Academic journal article Pennsylvania Literary Journal

Conversations with American Novelists: The Best Interviews from the Missouri Review and the American Audio Prose Library

Academic journal article Pennsylvania Literary Journal

Conversations with American Novelists: The Best Interviews from the Missouri Review and the American Audio Prose Library

Article excerpt

Kay Bonetti, and others, editors. Conversations with American Novelists: The Best Interviews from The Missouri Review and the American Audio Prose Library. Columbia: University of Missouri Press, 1997.

This was another interesting title from the University of Missouri Press. I did not notice that it was released back in 1997, but I sensed clues to this as I was reading this book, before I recorded the release date for this review. Jamaica Kincaid is very youthful in her interview from 1991, when she was only forty-two, and already an international celebrity and a classical canonical writer in most literature programs. But, other than a few of these time-stamps, this was an interesting study because it includes in-depth interview questions and replies from authors that are especially relevant to my current work, as I am expanding the interviews section of the Pennsylvania Literary Journal. When I read a book, I penetrate deeper into it if I have a self-interested motivation, as was the case here.

Each of these collected interviews with established American novelists takes on a different shade depending on the novelist being interviewed. When Jamaica Kincaid is in the chair, the questions are primarily biographical and address her race and the parallels between her life and the life of her characters. In contrast, when Robert Stone is being questioned, the interviewer focuses on "form" or the craft of structuring and developing an artificial novel. For example, "The terms 'allegory' and 'morality play' get called up over and over again in reference to your novels. What affinities do you feel with those forms, or, if not the forms, the way of looking at the world which those forms represent?" (13) In both cases, the interviewer closely read several available reviews of these writers' works, but since these reviews stressed different aspects of their unique styles, the interview shifts to meet these.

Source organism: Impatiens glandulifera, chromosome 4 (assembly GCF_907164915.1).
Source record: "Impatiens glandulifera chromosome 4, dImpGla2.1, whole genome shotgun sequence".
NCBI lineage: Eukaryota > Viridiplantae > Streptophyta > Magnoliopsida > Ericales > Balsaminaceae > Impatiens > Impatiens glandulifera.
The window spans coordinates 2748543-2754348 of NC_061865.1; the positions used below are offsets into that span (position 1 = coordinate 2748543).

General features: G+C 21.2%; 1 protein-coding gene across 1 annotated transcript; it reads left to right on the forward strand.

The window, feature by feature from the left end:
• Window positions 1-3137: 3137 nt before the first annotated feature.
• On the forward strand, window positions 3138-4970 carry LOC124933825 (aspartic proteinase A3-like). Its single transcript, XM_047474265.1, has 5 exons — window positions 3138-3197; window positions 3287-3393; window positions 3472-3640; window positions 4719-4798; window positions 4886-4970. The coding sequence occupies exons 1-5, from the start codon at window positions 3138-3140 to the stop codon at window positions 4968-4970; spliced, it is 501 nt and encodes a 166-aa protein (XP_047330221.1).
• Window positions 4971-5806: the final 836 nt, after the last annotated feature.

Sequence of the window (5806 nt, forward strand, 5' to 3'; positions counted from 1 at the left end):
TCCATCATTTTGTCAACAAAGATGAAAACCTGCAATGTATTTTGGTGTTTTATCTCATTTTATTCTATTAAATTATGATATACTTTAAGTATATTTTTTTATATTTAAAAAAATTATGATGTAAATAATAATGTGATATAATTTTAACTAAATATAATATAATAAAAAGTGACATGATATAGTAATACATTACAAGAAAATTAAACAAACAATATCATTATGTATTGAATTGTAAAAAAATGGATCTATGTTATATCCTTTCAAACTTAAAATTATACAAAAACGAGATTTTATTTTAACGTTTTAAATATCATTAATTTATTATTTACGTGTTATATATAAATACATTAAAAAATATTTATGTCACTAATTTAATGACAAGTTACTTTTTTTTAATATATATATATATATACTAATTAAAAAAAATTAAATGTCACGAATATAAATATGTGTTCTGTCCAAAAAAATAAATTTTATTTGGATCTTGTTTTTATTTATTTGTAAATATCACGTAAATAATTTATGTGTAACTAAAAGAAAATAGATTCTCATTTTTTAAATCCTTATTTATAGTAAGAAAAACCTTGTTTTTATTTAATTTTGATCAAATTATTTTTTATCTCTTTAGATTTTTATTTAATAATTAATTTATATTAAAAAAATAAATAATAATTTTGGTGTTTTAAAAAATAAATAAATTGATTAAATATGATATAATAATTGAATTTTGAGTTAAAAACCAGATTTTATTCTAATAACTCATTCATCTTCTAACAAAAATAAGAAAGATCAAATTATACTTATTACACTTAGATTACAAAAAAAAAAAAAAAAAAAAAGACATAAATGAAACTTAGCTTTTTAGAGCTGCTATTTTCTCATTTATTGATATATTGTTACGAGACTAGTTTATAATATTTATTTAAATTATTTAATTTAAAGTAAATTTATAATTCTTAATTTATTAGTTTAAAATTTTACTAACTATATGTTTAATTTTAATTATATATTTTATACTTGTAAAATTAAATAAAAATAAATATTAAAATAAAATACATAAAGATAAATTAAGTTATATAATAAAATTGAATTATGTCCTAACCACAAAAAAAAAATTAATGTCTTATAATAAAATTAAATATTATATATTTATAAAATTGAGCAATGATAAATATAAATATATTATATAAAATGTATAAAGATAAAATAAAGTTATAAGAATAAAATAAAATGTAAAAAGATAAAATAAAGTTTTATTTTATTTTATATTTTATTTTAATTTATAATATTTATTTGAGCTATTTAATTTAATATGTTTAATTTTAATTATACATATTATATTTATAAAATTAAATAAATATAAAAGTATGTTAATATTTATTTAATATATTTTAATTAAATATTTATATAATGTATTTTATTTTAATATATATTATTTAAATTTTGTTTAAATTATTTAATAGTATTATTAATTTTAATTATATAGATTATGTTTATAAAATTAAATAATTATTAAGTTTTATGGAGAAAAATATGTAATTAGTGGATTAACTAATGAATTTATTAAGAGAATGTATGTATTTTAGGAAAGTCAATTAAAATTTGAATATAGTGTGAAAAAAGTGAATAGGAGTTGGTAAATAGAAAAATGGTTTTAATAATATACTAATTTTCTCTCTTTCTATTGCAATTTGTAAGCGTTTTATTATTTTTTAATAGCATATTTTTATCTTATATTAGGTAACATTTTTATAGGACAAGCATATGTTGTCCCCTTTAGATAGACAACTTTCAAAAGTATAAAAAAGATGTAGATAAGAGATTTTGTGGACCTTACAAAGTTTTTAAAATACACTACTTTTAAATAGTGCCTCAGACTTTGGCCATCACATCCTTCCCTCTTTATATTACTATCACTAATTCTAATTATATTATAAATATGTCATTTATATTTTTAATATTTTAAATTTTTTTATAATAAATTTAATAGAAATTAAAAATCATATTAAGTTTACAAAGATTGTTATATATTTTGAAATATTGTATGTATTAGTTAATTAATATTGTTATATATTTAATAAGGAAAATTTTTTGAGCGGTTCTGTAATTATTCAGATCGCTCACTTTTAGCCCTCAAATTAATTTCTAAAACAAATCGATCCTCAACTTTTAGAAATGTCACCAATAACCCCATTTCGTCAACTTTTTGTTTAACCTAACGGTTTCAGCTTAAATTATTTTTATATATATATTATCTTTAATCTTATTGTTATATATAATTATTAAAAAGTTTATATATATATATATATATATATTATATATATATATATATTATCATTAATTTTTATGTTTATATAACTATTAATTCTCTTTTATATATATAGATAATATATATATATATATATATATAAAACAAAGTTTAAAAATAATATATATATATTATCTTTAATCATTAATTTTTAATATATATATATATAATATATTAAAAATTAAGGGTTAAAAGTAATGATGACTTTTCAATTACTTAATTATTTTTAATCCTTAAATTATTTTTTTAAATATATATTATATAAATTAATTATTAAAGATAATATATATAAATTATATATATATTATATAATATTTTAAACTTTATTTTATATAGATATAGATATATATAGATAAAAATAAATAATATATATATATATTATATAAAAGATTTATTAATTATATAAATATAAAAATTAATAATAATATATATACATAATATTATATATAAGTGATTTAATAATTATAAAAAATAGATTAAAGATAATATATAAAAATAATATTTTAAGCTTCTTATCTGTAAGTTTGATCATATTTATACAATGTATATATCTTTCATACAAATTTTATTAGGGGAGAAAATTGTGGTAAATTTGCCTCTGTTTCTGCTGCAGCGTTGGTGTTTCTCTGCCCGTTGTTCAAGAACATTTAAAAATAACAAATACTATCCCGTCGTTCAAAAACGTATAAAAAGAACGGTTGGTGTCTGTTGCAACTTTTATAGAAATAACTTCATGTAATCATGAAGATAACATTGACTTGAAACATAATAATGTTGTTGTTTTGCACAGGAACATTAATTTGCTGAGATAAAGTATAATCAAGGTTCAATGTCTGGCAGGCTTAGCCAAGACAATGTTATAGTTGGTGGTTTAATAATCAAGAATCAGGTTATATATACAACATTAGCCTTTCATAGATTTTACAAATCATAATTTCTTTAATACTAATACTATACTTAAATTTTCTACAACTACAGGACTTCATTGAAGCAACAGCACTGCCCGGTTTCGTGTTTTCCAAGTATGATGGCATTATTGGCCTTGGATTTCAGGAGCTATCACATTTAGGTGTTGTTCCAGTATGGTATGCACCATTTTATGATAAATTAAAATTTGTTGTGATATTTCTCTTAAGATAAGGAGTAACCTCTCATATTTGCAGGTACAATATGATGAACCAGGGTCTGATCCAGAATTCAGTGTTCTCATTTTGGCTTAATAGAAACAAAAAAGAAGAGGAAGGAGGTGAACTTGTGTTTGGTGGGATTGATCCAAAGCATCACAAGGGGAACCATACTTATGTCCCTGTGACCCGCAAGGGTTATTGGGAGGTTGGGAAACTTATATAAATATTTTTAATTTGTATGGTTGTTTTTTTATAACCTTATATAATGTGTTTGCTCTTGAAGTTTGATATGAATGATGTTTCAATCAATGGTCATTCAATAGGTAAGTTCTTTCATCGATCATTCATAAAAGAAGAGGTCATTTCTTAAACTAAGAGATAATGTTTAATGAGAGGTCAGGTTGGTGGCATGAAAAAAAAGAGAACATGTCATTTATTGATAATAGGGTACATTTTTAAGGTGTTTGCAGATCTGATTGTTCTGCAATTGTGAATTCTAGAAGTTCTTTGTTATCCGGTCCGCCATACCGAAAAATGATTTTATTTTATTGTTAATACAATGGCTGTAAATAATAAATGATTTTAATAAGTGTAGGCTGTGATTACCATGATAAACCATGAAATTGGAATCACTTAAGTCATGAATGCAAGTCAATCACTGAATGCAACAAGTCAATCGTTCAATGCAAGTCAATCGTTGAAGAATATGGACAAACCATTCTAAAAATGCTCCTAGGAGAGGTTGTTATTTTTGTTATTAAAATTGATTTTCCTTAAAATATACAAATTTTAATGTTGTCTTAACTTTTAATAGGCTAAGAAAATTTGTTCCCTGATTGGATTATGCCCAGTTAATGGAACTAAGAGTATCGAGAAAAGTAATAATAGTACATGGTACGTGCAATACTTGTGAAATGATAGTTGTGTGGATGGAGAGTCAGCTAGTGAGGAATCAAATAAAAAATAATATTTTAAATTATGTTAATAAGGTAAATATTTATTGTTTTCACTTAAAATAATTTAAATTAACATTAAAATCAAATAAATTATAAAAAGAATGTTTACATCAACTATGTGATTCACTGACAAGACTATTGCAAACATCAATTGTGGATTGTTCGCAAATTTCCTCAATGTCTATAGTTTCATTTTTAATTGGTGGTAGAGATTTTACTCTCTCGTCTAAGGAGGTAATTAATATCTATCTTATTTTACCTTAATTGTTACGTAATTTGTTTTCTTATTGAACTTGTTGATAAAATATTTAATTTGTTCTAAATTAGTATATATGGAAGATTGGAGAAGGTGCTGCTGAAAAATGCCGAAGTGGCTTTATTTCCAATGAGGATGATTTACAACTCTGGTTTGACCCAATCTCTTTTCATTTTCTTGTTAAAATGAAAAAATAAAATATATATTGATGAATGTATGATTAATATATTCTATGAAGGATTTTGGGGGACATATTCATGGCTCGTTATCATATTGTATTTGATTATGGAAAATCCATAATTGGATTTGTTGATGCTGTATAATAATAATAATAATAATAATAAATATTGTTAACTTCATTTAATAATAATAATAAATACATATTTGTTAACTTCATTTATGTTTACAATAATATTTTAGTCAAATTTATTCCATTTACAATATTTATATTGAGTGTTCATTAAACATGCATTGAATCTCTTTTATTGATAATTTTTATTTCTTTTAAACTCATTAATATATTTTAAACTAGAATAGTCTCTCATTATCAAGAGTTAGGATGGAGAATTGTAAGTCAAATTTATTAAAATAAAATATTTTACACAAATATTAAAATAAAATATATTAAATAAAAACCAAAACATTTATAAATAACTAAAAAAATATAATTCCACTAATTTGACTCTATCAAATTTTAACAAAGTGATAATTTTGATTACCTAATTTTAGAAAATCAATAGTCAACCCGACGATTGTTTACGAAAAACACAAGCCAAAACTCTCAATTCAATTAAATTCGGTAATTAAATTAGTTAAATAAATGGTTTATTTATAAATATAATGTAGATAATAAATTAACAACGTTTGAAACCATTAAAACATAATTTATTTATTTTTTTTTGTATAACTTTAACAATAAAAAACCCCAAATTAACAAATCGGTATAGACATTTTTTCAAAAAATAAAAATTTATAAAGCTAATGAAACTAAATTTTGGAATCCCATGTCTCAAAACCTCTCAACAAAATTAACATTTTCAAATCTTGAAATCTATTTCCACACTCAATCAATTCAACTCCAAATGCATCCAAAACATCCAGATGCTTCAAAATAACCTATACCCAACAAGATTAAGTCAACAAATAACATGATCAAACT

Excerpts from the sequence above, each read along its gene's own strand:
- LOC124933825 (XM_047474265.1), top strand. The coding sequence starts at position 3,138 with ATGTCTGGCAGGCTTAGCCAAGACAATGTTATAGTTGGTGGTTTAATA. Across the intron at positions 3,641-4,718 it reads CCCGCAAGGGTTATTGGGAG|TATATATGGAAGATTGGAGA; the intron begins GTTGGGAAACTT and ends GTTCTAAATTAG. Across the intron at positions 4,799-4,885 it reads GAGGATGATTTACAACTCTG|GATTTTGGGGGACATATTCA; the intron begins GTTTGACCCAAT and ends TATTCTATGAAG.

I read the entire interview with Jamaica Kincaid and it helps to explain where there has been so much press on her across her career. She is spicy and entertaining, and it is a pleasure to look closely at her unique perspective on the life of a writer. For example, when she is asked about her creative process and motivations, she replies: "I started to write out of reasons that were, I thought, peculiar to me-I was lazy and I wasn't really interested in being educated in a way that would suit other people. …

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